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Year 2 Poetry Unit

By Josie Whitehead

Loading the Washing Machine


By Josie Whitehead

Splish Splash Splosh

Press the button - a little wait –

    Then water starts to run –

Swish swash swish swash and swish again

     The washing’s just begun.


Swish swash swish swash and swish again,

     Now back the other way.

The washing in my mum’s machine

     Now gently starts to sway.


Then softly, softly - splish splash splosh

     Now back it comes again.

Then listen to that gentle sound,

     Like quietly falling rain.


Swish swash, swish swash and swish again,

      Back swim the dirty clothes,

Then look!  Oh look!  And look again,

     The washer’s had a doze.


Oh no, no, no – it’s on the move -

     It only had a rest -

For past me I see clearly now,

     My shirt, my pants and vest.


Swish swash, swish swash and swish again

     As round and round they go –

And, are they feeling giddy now?

     I guess I’ll never know.


The water changes - round they go,

     Then very gently spin.

Then rinse again and off once more . . . .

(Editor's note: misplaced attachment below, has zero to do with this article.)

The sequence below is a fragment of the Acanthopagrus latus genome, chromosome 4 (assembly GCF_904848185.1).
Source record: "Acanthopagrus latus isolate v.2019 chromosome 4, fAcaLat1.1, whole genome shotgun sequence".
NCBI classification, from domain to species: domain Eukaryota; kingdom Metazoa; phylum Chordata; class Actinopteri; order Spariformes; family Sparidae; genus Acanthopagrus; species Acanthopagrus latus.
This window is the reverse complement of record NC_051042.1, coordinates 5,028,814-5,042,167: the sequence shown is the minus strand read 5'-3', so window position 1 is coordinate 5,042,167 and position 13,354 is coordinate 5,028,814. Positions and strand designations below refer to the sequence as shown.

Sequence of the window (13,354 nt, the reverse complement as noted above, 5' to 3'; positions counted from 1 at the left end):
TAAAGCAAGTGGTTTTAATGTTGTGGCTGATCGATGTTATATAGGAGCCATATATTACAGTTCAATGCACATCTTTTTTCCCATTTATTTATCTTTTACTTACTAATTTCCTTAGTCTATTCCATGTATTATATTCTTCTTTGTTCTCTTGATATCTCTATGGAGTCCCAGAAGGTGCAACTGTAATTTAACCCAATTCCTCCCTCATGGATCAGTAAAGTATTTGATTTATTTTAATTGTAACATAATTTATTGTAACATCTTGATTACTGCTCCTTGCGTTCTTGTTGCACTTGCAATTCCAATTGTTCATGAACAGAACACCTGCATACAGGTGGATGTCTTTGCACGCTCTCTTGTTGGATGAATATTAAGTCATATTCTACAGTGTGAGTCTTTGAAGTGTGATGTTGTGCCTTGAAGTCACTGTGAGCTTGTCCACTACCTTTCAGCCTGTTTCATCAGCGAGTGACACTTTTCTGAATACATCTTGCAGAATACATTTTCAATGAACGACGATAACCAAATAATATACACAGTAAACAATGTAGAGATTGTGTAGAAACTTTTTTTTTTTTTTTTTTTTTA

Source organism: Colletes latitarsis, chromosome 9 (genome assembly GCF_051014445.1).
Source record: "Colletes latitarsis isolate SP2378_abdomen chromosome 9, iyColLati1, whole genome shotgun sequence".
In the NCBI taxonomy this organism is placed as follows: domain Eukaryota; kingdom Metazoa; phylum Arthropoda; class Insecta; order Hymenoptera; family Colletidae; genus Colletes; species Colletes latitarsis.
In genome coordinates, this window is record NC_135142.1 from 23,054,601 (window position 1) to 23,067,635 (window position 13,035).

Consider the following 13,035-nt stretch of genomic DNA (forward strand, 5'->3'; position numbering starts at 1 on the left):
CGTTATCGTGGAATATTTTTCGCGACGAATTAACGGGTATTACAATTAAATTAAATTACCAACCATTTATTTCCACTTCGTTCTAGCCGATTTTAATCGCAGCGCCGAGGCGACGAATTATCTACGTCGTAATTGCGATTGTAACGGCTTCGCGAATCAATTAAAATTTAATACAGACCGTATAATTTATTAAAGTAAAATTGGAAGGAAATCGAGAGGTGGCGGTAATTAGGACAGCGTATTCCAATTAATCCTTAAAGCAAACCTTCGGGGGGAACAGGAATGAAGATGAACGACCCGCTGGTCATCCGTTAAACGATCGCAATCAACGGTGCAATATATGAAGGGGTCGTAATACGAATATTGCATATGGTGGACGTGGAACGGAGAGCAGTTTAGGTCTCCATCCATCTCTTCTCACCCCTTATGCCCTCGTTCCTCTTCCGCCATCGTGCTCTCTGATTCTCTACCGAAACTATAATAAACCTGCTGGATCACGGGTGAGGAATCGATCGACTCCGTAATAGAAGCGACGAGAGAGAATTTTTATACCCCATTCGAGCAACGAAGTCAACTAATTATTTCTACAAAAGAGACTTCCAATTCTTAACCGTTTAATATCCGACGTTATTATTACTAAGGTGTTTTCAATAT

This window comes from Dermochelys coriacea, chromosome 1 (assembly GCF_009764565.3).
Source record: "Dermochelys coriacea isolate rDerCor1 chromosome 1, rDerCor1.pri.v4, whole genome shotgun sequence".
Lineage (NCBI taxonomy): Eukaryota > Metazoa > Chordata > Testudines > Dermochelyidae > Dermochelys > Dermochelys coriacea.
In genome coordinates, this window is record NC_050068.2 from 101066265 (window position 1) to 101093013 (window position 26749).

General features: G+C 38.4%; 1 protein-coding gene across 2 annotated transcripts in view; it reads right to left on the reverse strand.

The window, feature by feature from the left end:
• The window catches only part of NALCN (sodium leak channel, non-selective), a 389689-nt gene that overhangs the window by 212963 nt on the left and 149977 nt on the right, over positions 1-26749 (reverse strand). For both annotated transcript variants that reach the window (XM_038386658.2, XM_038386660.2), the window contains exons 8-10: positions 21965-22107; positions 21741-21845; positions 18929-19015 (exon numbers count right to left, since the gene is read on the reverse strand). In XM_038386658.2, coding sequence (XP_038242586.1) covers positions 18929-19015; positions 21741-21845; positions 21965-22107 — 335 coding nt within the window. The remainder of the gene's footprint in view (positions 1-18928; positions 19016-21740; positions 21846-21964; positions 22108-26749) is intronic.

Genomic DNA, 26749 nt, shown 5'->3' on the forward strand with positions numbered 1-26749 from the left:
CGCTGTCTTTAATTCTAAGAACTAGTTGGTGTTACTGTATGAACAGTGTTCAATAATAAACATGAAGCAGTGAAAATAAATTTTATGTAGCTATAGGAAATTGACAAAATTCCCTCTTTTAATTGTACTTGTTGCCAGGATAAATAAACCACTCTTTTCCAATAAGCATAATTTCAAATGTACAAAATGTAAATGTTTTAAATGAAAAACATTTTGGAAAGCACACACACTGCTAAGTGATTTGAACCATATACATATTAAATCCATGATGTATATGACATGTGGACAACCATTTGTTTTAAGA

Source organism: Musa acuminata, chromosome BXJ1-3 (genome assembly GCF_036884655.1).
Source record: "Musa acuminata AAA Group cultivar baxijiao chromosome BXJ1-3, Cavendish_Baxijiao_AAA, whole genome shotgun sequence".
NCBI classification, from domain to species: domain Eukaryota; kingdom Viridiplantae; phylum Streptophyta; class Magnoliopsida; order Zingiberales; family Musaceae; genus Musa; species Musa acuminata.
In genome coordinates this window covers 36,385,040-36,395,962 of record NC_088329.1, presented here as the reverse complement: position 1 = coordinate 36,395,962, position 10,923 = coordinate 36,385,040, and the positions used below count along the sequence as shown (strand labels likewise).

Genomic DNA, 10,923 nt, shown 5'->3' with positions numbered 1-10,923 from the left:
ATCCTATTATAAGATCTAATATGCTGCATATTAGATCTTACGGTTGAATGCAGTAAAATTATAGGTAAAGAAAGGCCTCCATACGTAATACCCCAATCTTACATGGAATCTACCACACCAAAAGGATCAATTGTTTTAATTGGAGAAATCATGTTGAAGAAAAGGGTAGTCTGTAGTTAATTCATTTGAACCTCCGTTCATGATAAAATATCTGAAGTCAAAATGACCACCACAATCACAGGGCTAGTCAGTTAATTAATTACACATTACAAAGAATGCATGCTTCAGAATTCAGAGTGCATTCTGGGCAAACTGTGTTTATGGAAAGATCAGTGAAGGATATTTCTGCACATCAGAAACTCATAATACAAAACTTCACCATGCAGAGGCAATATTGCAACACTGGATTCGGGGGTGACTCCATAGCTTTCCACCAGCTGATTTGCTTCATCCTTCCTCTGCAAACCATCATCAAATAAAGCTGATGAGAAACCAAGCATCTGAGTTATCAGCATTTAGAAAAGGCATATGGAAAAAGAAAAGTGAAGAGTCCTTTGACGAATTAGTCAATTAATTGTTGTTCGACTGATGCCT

But . . .  now there comes the din.


Rumble grumble, rumble – oh

     The clothes go round at speed.

Whizzing, whirring, whirling, whoosh!

     The spinner’s done his deed!


Then rumble grumble . . . ssslowing down . . .

     Mum’s washer’s lost its speed -

So quietness now, then chug chug chug - - - 

    All finished now, indeed!

Copyright on all my poems

Note:  This is a great poem to perform, but don't forget your arm movements and the varying speeds in your voice.  Don't forget that there are places to recite this quickly whilst towards the end . . . . chug . . . .  chug . . . .  chug  and the last line go  even more  s  l  o  w  e r.   I'd love to see the children of your class perform this poem.  

PS  Look out for the alliteration, the onomatopoeia, the assonance and, of course, personification because I hope the washing machine comes across as a living, working being.  Josie

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